Well in the week since the last blog we’ve had a lot of rain – and yes I know these blogs always talk about the weather sooner or later, but we get rather a lot of it here in Scotland in winter! All of our work is influenced by what weather we get, that’s the breaks when you work outdoors I suppose.
I mentioned last week that we are building new aviaries this year. All of this rain has delayed me cementing the foundation posts in – the holes fill to the brim with rain water!
In a break in the cold and the wet, we took the opportunity to catch up our female Siberian Eagle Owl for a little beak trimming. In the wild the prey of these birds could be carrion that has been out in the elements for days, and the act of ripping through the hide and picking pieces of meat off the carcass would keep the owl’s beak sharp and shaped. In captivity our bird is fed dead day old chickens and her mouth is big enough to swallow one whole! This means her upper mandible grows overly long and we have to intervene to cut and file it back into shape so she can keep eating. It’s a tricky job for volunteers and staff to do so we only do it when really necessary. Luckily no fingers were lost in the operation!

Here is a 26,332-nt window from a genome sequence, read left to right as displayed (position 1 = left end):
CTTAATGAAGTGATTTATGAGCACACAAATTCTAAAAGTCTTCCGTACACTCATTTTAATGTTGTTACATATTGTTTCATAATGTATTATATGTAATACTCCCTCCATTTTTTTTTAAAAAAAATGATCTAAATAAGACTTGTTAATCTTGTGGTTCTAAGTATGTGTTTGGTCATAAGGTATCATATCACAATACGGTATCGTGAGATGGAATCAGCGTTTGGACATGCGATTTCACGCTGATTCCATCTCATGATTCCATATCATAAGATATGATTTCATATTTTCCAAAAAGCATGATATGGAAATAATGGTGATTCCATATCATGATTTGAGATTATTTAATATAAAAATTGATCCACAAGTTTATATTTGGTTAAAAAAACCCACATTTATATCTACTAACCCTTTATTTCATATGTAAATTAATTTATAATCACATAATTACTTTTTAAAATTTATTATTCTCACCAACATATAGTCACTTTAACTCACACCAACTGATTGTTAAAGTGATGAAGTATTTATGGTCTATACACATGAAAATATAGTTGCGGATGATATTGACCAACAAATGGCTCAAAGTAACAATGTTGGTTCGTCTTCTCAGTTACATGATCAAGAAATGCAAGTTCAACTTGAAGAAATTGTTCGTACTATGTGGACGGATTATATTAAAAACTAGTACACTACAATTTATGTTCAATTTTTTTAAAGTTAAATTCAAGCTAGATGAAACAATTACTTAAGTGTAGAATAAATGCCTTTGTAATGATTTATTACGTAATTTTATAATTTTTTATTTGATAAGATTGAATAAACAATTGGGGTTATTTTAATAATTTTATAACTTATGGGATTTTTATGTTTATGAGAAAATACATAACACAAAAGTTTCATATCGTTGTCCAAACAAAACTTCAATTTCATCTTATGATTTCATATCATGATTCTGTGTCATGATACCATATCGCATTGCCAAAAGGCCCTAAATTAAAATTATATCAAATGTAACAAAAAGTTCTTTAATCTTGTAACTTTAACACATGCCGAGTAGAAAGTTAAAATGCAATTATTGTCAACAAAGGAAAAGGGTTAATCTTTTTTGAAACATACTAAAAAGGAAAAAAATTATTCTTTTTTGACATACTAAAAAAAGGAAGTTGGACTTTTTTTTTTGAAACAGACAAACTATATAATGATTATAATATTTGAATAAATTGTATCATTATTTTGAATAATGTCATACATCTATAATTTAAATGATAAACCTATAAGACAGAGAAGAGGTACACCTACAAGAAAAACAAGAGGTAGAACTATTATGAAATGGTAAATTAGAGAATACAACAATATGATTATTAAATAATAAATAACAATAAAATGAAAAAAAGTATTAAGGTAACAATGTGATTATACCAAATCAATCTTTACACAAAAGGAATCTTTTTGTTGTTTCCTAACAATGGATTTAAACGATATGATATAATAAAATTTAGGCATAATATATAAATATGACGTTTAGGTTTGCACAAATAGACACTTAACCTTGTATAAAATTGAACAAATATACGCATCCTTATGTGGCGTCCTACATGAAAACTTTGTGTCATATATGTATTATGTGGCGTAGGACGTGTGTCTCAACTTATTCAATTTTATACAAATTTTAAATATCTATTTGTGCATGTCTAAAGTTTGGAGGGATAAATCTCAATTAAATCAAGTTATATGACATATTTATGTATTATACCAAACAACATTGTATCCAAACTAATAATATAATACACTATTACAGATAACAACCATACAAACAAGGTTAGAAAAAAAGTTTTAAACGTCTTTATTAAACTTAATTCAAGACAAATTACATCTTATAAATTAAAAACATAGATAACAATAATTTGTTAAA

The weather has also delayed the release of the wild woodpecker handed to us before Christmas too. A little male Greater Spotted Woodpecker, one of last years I suspect, he flew into a window and was stunned. I had our vet give him a look over as I was concerned that there was weakness in the right leg and wing. Just a bruise or sprain perhaps, but the bird has been gaining strength daily and is now ready for release. We just need a break in the wet weather! I’ll get a photo when we get chance to let it out into the wild in the park.
We had two other new arrivals this week. A pair of Barn Owls given to us by their owners in Fife arrived late Wednesday evening. They are currently sitting in the sheltered area of the aviary that Kara the Turkmenian Eagle Owl has lived in for the last couple of years. (She is still settling into her new aviary at the front of the centre by the way!) That a centre like ours has Barn Owls arrive isn’t that remarkable, but when one is a regular coloured bird and the other is melanistic they look very remarkable indeed… Melanism is where there is an unusual abundance of the dark pigment, melanin, caused by a genetic mutation. This makes this Barn Owl look ‘black’ but it’s really more like a mix of dark grey or brown with a tinge of caramel on the facial disk. Very unusual certainly, but the owl probably doesn’t know it looks any different than its white-fronted companion. We’ll give them some time to get settled in and moult into a new set of feathers ready for Spring.